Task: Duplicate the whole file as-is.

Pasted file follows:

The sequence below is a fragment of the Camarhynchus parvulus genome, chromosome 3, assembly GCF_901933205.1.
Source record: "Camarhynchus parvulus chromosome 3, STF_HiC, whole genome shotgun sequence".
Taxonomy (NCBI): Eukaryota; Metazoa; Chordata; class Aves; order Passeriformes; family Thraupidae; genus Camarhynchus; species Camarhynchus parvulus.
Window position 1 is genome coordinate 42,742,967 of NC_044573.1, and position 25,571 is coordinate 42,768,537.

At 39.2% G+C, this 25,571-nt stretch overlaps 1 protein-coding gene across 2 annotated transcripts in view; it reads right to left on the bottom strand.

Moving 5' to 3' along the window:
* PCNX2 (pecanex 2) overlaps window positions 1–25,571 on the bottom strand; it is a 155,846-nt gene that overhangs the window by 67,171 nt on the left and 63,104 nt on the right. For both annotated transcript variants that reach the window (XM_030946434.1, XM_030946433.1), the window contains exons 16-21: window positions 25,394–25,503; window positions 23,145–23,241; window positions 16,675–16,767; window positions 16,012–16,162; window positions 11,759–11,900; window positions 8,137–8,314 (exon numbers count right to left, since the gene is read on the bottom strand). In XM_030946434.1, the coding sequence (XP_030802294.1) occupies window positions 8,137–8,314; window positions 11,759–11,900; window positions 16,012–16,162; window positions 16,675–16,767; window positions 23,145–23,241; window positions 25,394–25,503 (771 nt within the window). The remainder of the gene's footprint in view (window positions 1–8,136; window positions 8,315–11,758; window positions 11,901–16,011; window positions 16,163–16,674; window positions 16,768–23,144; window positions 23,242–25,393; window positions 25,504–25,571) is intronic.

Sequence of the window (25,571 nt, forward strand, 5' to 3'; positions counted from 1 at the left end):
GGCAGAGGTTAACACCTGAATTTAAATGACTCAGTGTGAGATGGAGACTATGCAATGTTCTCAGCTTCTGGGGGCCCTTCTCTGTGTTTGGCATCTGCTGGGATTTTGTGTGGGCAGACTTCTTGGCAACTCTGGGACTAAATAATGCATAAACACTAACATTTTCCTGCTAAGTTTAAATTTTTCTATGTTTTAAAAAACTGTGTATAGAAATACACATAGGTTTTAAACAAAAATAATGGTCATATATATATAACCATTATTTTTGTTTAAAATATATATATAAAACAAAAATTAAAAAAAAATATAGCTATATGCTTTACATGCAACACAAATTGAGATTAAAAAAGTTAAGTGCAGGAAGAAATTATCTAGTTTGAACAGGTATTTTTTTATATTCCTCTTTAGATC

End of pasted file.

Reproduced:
The sequence below is a fragment of the Camarhynchus parvulus genome, chromosome 3, assembly GCF_901933205.1.
Source record: "Camarhynchus parvulus chromosome 3, STF_HiC, whole genome shotgun sequence".
Taxonomy (NCBI): Eukaryota; Metazoa; Chordata; class Aves; order Passeriformes; family Thraupidae; genus Camarhynchus; species Camarhynchus parvulus.
Window position 1 is genome coordinate 42,742,967 of NC_044573.1, and position 25,571 is coordinate 42,768,537.

At 39.2% G+C, this 25,571-nt stretch overlaps 1 protein-coding gene across 2 annotated transcripts in view; it reads right to left on the bottom strand.

Moving 5' to 3' along the window:
* PCNX2 (pecanex 2) overlaps window positions 1–25,571 on the bottom strand; it is a 155,846-nt gene that overhangs the window by 67,171 nt on the left and 63,104 nt on the right. For both annotated transcript variants that reach the window (XM_030946434.1, XM_030946433.1), the window contains exons 16-21: window positions 25,394–25,503; window positions 23,145–23,241; window positions 16,675–16,767; window positions 16,012–16,162; window positions 11,759–11,900; window positions 8,137–8,314 (exon numbers count right to left, since the gene is read on the bottom strand). In XM_030946434.1, the coding sequence (XP_030802294.1) occupies window positions 8,137–8,314; window positions 11,759–11,900; window positions 16,012–16,162; window positions 16,675–16,767; window positions 23,145–23,241; window positions 25,394–25,503 (771 nt within the window). The remainder of the gene's footprint in view (window positions 1–8,136; window positions 8,315–11,758; window positions 11,901–16,011; window positions 16,163–16,674; window positions 16,768–23,144; window positions 23,242–25,393; window positions 25,504–25,571) is intronic.

Sequence of the window (25,571 nt, forward strand, 5' to 3'; positions counted from 1 at the left end):
GGCAGAGGTTAACACCTGAATTTAAATGACTCAGTGTGAGATGGAGACTATGCAATGTTCTCAGCTTCTGGGGGCCCTTCTCTGTGTTTGGCATCTGCTGGGATTTTGTGTGGGCAGACTTCTTGGCAACTCTGGGACTAAATAATGCATAAACACTAACATTTTCCTGCTAAGTTTAAATTTTTCTATGTTTTAAAAAACTGTGTATAGAAATACACATAGGTTTTAAACAAAAATAATGGTCATATATATATAACCATTATTTTTGTTTAAAATATATATATAAAACAAAAATTAAAAAAAAATATAGCTATATGCTTTACATGCAACACAAATTGAGATTAAAAAAGTTAAGTGCAGGAAGAAATTATCTAGTTTGAACAGGTATTTTTTTATATTCCTCTTTAGATC